Him again. The one and only Mario Balotelli, of course, enfant terrible turned father-to-be, was back in the spotlight as Manchester City fought to overcome the consequence of their own errors in a desperate effort to maintain their presence in the Champions League, and at the centre of the action as the match ended in controversy.
There was no shortage of head-scratching when the Italian turned up on the Ballon d'Or shortlist last week, alongside Lionel Messi and Cristiano Ronaldo. Were those two semi-final goals against Germany in Warsaw really enough to have secured his nomination? City's fans would probably opt for that prodded pass to Sergio Agüero in the 94th minute against Queens Park Rangers last May, the one that reshaped the modern history of the club, as ample justification. And last night, after coming on as a half-time substitute, he gave further evidence of his ability to change the course of events, even if the result might not be enough to preserve City's interest in the competition.
"Balotelli came in and we had some difficulties in the first 10 minutes," Frank de Boer said. True enough, but the real difficulties came later, when Balotelli rose to flick on a clearance for Agüero to bring the scores level, and in the final seconds when the Ajax defender Ricardo van Rhijn, seemingly in the sightline of a referee's assistant, pulled him down in the goalmouth.
In the midst of City's impassioned protests, Vincent Kompany had to drag an infuriated Balotelli away from the Danish referee. Meanwhile, Roberto Mancini was losing his cool for the second time in two days.
The manager had been entitled to his minor tantrum on Monday, when he allowed himself to become irritated by persistent questioning about his conversations with other clubs during the summer. Just imagine Sir Alex Ferguson's response to such perceived impertinence. But the questions were legitimate, given the Italian's failure to follow the conquest of the Premier League with credible performances on the grander European stage, and they grew more pointed in retrospect as City conceded two early goalson Tuesday night.
On the final whistle Mancini was straight in the referee's face, telling Peter Rasmussen that he had been wrong to disallow Agüero's effort in the 88th minute, after a linesman had flagged Aleksandar Kolarov offside. As he stomped off towards the tunnel, he paused to berate a hapless cameraman whom he deemed to have been following him too closely. It was hard not to see that as the gesture of a man badly distracted by City's inability to make an impact at this level.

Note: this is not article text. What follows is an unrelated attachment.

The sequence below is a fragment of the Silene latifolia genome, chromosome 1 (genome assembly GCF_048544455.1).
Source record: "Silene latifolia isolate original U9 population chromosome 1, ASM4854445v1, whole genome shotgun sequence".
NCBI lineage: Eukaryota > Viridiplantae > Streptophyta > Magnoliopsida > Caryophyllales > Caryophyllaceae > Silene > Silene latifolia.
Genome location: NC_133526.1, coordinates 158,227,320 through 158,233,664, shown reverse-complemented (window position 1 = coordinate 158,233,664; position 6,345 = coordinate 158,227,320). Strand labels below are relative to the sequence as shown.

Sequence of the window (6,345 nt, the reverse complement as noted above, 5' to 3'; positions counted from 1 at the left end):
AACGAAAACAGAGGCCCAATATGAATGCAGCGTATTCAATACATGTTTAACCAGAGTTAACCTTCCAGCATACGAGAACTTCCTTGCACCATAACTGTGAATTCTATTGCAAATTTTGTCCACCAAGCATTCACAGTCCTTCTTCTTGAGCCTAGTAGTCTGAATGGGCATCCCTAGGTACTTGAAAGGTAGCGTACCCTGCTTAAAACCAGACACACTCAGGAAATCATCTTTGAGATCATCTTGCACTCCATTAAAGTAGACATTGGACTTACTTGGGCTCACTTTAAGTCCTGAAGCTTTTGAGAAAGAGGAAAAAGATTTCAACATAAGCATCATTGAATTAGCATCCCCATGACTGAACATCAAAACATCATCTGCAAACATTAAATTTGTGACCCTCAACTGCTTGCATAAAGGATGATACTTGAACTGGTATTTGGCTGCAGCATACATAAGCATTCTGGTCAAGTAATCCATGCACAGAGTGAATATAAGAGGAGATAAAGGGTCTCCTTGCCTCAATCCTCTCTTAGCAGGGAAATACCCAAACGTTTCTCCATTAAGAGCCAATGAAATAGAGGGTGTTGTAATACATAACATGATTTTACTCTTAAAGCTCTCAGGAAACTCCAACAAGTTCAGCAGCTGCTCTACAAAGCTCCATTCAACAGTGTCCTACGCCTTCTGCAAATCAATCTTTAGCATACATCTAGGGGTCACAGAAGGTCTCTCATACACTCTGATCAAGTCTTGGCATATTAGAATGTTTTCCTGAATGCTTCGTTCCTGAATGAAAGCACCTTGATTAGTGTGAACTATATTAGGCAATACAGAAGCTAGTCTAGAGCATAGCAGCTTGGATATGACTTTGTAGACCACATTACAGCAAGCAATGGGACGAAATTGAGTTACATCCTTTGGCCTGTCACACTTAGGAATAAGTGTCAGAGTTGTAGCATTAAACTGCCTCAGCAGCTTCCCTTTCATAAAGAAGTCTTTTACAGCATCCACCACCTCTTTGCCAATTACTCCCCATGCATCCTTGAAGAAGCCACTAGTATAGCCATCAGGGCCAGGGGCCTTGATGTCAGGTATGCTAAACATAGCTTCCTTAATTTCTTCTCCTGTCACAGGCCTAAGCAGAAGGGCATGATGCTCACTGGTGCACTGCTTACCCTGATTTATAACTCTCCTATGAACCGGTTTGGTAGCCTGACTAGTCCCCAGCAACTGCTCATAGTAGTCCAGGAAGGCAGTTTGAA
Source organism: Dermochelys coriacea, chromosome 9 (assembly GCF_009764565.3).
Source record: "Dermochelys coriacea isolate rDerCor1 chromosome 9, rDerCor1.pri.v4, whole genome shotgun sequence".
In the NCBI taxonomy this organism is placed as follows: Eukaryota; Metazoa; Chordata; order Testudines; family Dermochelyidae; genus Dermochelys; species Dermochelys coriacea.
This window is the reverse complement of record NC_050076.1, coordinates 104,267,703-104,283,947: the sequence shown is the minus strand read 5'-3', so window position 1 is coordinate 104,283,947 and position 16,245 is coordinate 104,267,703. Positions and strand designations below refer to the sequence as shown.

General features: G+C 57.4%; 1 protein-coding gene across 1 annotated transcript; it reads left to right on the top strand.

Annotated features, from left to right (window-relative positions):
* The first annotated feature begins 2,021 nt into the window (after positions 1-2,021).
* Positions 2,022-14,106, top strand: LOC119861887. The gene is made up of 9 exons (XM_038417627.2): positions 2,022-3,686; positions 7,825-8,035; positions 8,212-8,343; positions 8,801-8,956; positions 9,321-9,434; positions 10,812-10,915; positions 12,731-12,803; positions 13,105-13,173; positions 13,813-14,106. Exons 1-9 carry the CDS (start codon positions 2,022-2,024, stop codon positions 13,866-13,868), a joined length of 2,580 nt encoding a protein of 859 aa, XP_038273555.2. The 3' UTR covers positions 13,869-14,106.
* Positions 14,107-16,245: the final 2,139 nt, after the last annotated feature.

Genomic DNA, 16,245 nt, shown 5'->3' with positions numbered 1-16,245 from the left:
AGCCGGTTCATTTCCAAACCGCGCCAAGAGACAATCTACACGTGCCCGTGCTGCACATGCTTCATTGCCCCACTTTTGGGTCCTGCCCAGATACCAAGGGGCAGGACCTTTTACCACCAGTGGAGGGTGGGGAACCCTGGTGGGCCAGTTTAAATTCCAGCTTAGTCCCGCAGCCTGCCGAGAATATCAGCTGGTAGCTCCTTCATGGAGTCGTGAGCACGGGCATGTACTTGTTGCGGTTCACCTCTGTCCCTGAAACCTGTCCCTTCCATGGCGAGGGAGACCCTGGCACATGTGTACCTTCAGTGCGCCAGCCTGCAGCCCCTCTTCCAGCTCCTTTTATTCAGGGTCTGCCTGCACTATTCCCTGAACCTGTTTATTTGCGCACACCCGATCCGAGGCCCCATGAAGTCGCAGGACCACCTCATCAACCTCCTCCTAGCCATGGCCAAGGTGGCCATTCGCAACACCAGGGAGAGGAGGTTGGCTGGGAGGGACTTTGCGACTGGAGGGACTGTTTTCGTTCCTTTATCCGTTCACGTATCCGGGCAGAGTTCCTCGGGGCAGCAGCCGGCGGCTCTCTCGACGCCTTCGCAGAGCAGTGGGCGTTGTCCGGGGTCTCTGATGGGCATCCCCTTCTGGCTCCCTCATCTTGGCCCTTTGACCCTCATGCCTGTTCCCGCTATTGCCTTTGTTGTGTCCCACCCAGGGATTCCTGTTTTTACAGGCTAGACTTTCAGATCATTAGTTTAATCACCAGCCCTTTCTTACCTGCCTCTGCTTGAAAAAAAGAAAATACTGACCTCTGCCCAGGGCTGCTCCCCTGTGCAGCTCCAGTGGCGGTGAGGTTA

Later, once his temper had subsided, he wrote off City's prospects of making further progress in the competition. We remember, of course, that he spent most of the final weeks of last season telling the world that his players had no chance of winning the Premier League, and look what happened there.
Now he added that if his team achieved the miracle of qualifying with victories in their last two matches, then it would obviously be their destiny to go all the way and win the final.
It is a strange paradox that City's Italian manager should appear to have lost control of his defence, now so unreliable at set-pieces that in the closing stages there was a mass sigh of relief whenever Joe Hart succeeded in repelling another of the corner-kicks with which Christian Eriksen had set up Ajax's goals. City's malfunctioning rearguard has kept only three clean sheets in 16 games this season, and was found badly wanting as Siem de Jong twice exploited a criminally negligent failure to get themselves organised.
At least there were signs of wounded pride in City's reaction to a double blow that silenced their supporters. Yaya Touré, who had allowed De Jong to run on and guide an angled header past Hart for the second goal, produced a marvellous piece of chest control followed in the same movement by a falling volley that offered to mitigate the humiliation. And after almost an hour of further anguish, Agüero's deft opportunism presented City with a vision of escape that will probably turn out to have been no more than a mirage.
It would be easy to characterise the match in terms of a Manichaean struggle between two opposing and irreconcilable football philosophies, of a battle between City's demand for success as quickly as possible, at almost any cost, against Ajax's insistence on the good husbandry involved in sourcing their own talent and adhering to a coherent tactical philosophy passed down from one generation to the next. It takes all sorts to make football, however, and no envy of their vast resources was allowed to dim the lustre of the 1950s Real Madrid team or Arrigo Sacchi's Milan.
Sheikh Mansour must be hoping that one day the world will see his club in a similar light. That tends to take time, as Roman Abramovich could tell him, and there must be doubts that Mancini will be around to supervise the final stage of City's emergence as a European superpower. After Ajax's second goal went in, he looked like a man who had glimpsed the gallows. That was not quite the end of the story, but when his anger subsides he will be chastened most of all by the way City's defences were so easily breached.